If you’ve ever been deep sea fishing, you know that sometimes you reel up a fish that has suffering from barotrauma. This is when they come up too fast and the change in pressure causes their stomach (or other fishy parts) to become bloated.
To avoid this, you can bring the fish up slowly. This isn’t always the easiest thing to do in the moment because when you’re battling a big grouper, really the last thing on your mind is going slow. Any slack in the line could give the fish an opportunity to get loose from the hook, not to mention the very fish you caught might be bait for a BIGGER fish if you bring it up slowly. Kind of like this big fish, or the one in the video below.
So you got the fish to the boat and sure enough, the pressure got to it. If you unhook it and throw it back in, the fish will just float at the top of the ocean because all the gases keep it from being able to swim back down. Don’t fret, there are solutions! Check out this video from the Florida Wildlife Commission on how to use a descending device to safely get the fish back down to the bottom of the ocean.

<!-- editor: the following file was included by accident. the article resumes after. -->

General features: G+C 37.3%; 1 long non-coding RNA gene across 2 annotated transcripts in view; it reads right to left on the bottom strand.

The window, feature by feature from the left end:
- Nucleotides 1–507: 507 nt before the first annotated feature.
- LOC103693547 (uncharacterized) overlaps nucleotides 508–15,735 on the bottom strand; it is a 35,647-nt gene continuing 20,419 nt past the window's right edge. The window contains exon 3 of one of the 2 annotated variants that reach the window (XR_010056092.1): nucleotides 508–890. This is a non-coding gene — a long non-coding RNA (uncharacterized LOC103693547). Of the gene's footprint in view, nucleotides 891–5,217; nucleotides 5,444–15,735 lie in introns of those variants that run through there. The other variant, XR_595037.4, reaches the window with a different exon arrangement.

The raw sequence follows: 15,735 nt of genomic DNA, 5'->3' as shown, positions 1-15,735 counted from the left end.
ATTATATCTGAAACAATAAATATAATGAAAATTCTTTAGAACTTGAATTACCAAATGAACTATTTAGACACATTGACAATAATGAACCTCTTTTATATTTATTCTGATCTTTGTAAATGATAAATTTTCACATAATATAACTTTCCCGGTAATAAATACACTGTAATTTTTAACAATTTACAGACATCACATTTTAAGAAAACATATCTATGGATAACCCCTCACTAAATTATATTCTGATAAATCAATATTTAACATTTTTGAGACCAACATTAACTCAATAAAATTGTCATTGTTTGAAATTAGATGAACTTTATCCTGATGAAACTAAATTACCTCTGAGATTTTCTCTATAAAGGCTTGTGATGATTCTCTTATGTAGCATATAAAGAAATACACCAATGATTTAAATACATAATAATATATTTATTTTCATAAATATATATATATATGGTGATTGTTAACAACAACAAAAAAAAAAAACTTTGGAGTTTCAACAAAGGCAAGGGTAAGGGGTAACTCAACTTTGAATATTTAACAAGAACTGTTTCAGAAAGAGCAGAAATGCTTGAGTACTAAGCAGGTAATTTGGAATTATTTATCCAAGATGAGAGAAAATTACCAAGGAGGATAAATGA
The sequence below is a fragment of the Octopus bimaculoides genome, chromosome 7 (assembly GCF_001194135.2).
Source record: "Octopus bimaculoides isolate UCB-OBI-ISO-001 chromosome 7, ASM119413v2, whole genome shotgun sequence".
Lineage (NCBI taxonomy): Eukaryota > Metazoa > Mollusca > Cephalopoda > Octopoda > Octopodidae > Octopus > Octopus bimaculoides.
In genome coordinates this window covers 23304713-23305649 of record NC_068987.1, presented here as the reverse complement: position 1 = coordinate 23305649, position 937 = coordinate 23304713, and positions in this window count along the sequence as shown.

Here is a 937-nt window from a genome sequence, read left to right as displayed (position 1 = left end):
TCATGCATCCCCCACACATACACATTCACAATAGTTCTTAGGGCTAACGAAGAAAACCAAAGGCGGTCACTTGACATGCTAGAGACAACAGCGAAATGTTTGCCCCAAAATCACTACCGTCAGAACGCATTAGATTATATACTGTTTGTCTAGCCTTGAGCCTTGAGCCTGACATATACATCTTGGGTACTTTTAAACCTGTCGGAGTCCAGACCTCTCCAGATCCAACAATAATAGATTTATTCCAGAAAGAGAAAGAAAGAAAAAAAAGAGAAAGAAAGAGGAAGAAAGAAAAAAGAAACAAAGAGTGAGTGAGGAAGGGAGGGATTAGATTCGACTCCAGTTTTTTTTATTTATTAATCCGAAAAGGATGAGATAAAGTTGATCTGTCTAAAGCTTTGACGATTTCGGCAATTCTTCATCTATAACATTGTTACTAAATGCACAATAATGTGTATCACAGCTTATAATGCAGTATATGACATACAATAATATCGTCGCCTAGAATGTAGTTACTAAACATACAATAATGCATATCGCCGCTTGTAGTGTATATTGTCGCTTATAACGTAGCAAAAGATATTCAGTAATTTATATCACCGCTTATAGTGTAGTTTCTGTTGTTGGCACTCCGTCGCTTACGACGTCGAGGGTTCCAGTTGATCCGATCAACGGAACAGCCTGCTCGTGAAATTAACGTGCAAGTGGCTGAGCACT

Using the instructions from another video from the FWC, I created a homemade descending device. There are 3 parts to this DIY project: a crate, a rope, and weights. Believe it or not, it took me a few days, up to a week, to find all these parts. The most difficult was the weights so I actually had to improvise as you’ll see in the pictures below. Instead of fastening weights to the crate, I wrapped chain around the bottom portion. Sure, this chain will rust eventually, but it’s very easy to replace once replacement is needed. The chain provides the weight needed (proportionally) to safely get the crate with the fish inside down to the proper depth. I picked up the crate at an estate sale, and the rope can be purchased at most hardware stores.
Have you tried a particular method to help fish return to the deep sea? What has worked and what hasn’t? Let me know in the comments!
Thanks for stopping by…
-Out of the Wilderness